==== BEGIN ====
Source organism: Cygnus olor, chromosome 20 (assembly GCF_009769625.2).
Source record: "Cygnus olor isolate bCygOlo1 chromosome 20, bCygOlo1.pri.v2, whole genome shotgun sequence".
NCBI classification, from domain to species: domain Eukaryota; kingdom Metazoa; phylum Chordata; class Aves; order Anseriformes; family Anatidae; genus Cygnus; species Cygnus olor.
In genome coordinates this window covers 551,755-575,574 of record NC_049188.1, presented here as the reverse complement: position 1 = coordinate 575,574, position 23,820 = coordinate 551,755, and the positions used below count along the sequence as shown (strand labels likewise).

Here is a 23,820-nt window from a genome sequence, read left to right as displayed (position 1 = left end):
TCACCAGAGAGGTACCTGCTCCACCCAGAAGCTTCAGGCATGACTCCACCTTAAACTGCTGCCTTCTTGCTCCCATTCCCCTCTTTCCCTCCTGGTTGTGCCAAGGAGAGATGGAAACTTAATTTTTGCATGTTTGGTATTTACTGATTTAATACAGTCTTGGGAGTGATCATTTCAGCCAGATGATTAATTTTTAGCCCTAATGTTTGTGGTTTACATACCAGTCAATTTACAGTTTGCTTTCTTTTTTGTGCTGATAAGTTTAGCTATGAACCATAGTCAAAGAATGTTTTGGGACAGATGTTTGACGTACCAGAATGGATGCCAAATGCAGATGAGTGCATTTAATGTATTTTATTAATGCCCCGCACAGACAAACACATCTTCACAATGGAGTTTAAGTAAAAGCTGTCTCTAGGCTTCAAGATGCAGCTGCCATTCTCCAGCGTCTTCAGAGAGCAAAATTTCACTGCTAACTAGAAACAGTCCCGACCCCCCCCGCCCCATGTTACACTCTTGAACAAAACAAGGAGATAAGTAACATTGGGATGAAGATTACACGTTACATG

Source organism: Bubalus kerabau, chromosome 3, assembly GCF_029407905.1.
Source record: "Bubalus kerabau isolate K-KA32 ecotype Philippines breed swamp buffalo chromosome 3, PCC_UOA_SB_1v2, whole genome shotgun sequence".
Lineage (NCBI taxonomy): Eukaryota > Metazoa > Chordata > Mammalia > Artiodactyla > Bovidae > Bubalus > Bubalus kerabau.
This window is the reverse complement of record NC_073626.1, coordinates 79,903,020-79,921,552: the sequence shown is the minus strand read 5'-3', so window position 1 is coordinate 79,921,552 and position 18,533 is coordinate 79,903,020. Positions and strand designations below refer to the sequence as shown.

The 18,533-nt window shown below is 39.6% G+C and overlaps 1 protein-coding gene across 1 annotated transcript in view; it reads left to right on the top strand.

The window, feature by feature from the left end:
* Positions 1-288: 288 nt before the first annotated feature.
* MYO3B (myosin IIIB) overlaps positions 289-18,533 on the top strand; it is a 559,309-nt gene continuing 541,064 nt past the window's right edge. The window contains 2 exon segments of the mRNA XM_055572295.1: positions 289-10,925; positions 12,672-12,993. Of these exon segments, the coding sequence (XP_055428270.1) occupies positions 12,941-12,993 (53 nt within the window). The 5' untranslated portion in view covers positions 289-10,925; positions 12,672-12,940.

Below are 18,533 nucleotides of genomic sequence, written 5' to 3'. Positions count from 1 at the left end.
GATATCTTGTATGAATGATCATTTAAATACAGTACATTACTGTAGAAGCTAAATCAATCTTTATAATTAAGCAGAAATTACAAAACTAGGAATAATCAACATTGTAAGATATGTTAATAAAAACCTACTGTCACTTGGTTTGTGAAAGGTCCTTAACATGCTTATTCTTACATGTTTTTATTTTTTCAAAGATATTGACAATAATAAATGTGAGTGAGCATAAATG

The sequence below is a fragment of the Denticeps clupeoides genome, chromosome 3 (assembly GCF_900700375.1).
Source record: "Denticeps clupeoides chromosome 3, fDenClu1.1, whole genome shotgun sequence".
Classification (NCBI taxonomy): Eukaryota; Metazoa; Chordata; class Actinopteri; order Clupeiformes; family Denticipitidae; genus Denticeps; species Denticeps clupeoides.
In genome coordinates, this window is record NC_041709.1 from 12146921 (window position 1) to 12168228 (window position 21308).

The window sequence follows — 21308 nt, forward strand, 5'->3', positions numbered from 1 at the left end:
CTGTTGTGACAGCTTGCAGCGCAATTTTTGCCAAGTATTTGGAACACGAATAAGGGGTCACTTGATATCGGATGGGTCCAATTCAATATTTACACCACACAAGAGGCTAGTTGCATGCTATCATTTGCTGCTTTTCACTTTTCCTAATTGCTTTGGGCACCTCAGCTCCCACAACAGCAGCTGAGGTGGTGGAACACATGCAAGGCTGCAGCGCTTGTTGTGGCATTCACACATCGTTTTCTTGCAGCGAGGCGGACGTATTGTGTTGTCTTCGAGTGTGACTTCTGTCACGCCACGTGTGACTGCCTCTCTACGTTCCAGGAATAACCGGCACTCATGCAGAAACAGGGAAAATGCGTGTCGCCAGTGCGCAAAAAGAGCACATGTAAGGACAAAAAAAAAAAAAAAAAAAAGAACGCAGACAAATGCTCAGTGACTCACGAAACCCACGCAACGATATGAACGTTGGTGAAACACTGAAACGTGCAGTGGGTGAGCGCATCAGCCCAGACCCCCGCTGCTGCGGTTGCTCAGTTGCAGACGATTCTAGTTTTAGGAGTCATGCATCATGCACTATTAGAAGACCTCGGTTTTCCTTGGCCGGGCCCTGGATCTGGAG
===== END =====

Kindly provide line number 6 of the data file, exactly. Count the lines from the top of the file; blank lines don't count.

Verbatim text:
TCACCAGAGAGGTACCTGCTCCACCCAGAAGCTTCAGGCATGACTCCACCTTAAACTGCTGCCTTCTTGCTCCCATTCCCCTCTTTCCCTCCTGGTTGTGCCAAGGAGAGATGGAAACTTAATTTTTGCATGTTTGGTATTTACTGATTTAATACAGTCTTGGGAGTGATCATTTCAGCCAGATGATTAATTTTTAGCCCTAATGTTTGTGGTTTACATACCAGTCAATTTACAGTTTGCTTTCTTTTTTGTGCTGATAAGTTTAGCTATGAACCATAGTCAAAGAATGTTTTGGGACAGATGTTTGACGTACCAGAATGGATGCCAAATGCAGATGAGTGCATTTAATGTATTTTATTAATGCCCCGCACAGACAAACACATCTTCACAATGGAGTTTAAGTAAAAGCTGTCTCTAGGCTTCAAGATGCAGCTGCCATTCTCCAGCGTCTTCAGAGAGCAAAATTTCACTGCTAACTAGAAACAGTCCCGACCCCCCCCGCCCCATGTTACACTCTTGAACAAAACAAGGAGATAAGTAACATTGGGATGAAGATTACACGTTACATG